Feb 20, 2014 Politics
Here’s one for Colin Craig. The celebrated English playwright of manners and morality Noël Coward once declared that he would like to sing the song “There Are Fairies in the Bottom of My Garden”, but he didn’t dare, because it might come out as “There are Fairies in the Garden of My Bottom”. You see that, Colin? A sense of humour.
Craig is right to believe his political opponents should not tell lies about him. He is also smart enough to know that complaints will be ignored but threats to sue will lead the news. But was Greens leader Russel Norman wrong when he said Craig believes gays should “stay in the closet”? Who could doubt that Craig, had he been in Parliament, would have voted against every piece of liberalising homosexual law reform in our history, including the 1986 Act that allowed gays, for the first time, to come legally out of the closet? Maybe his views have changed, but how would we know? Since declaring his run for Parliament, he has been busy reconstructing his own world view.
As Steve Braunias discovered this issue, Craig is a Christian conservative who sort of wants us to believe he might be something else. That reluctance to be tied to a position is a strangely common trait among politicians who claim a strongly moral dimension (think John Banks). Why don’t they just stand up for what they believe? Pragmatists, we understand. Judgy moralists pretending to be pragmatists, not so much.
The big worry about Colin Craig is not his sometime moralist views nor his wacky grasp of history. It’s his attitude to climate change.
Does any of this make him unfit for public office? I would say no, although I think it does make him less fit. The big worry about Colin Craig is not his sometime moralist views nor his wacky grasp of history. It’s his attitude to climate change.
He can knock himself out with conspiracy theories about Moon landings, for all I care, because it’s hard to see the harm in it. But the prospect of his being in government, when he wants to prevent any efforts to deal with climate-caused threats to the planet, is genuinely worrying.
What else makes people unfit for public office? Bob Harvey, former mayor of Waitakere and now chair of the council’s very powerful body, Waterfront Auckland, makes some extremely startling personal revelations this issue. Turns out there’s an element of his personal belief system which, while shared with hundreds of millions of other people, is not widely regarded in this country as suggesting an especially sound mind. Does it matter? I can’t see why. Does it undermine his ability to do his job? Why would it? In fact, we’d all be better off if there were more, not fewer, genuinely idiosyncratic figures in public office, wouldn’t we?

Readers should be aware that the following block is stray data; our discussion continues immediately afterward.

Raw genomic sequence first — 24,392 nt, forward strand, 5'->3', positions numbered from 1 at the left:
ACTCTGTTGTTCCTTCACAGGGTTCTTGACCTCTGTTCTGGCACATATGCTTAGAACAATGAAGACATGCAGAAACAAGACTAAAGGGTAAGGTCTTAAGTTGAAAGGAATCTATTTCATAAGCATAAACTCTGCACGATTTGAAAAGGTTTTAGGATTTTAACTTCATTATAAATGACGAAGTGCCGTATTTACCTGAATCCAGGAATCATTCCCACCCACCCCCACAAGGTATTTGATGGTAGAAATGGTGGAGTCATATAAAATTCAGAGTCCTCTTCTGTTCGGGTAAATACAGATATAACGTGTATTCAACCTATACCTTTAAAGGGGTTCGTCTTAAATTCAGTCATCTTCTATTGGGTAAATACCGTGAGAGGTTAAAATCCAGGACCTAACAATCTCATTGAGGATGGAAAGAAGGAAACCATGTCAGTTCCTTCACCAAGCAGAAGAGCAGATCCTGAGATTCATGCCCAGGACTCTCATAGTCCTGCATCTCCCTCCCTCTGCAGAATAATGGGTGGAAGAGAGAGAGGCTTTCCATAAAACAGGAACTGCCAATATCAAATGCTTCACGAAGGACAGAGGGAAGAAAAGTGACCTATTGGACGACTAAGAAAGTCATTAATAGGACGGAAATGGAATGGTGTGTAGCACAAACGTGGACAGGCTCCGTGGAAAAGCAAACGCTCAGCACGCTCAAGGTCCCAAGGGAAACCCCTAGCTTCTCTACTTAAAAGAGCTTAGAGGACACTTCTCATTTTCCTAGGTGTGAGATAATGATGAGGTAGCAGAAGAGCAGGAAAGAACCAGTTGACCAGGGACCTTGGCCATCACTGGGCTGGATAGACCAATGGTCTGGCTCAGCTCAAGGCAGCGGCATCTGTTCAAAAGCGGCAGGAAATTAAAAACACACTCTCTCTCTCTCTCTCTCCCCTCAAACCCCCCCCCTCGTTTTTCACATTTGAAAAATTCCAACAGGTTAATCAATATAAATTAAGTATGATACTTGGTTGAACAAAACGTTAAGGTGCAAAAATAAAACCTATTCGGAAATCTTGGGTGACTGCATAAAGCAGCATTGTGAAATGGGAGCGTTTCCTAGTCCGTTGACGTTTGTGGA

Fitness for public office. We better talk about Len Brown. It is suggested he has lost the confidence of Aucklanders (recent evidence: he was booed at the opening of the Nines at Eden Park). On the other hand, a senior council official told me he had been surprised, when out with Brown, how many people come up and say they stand by him.
Brown’s people say he has won back his traditional supporters, including the religiously minded Pasifika and Maori communites of the south and west. But, they add, in the eastern suburbs and to the north, where few people ever voted for him, the opposition continues to rage. His political opponents, I’ve noticed, now use their best scoffing tone when talking about the mayor. “Shambles” is a favourite word.
Does that disdain flow through to central government? Both the Prime Minister, John Key, and the minister in charge of many Auckland things, Steven Joyce, have been publicly sceptical of Brown’s credibility. Yet things are clearly ticking over. A major new tower block will be built on that dreadful vacant lot on Elliott and Victoria streets and, as will soon be announced, it will contain a top-of-the-line Ritz-Carlton hotel. In Wynyard Quarter, a billion-dollar development, including another top hotel, is about to be announced — and Brown and Key have both been instrumental in closing that deal.
Such projects suggest relations between Auckland and Wellington continue much as they have since 2010. The government disparages Brown in public, he sucks it up, and the two sides do the business behind the scenes. A classic example: Brown called the government out on the underground rail link, offering to put some council money into making an early start. Joyce, not able to help himself, said, “Yeah, nah.” But watch that space. Developers in Queen Elizabeth Square and at the Elliott St site want work beneath their sites to progress, and it’s not likely the government will stand in the way.
I’m astonished he has brazened it out. Getting booed by a sports crowd must really hurt.
There are three or four councillors who will barely give Brown the time of day, which undermines his consensus approach a little. But it’s only three or four. Brown probably finds it a bit harder to get majority support for proposals now, but it’s too early to tell how significant that is.
Is he fit for public office? I wrote last year that he would be gone by Christmas. I’m astonished he has brazened it out — getting booed by a big sports crowd must really hurt. His supporters say he remains the only person able to lead the transformation of the city. That seems absurd. And yet, short of a new scandal, he will probably last the full term. Could he win another? That’s hard to believe, whatever anyone likes to think about voter loyalty in the south and west. In my view, it behoves his supporters to start sorting out a successor.
The onus is still on Len Brown to prove he really is fit for office — not in the moral sense, but in the pragmatic sense that he can get the work done. Surprisingly — I’ll admit it — with the big moves on property development, he has started the year well. Mind you, we’ve also got his obituary this issue, courtesy of David Slack.
Photo by Alistair Guthrie.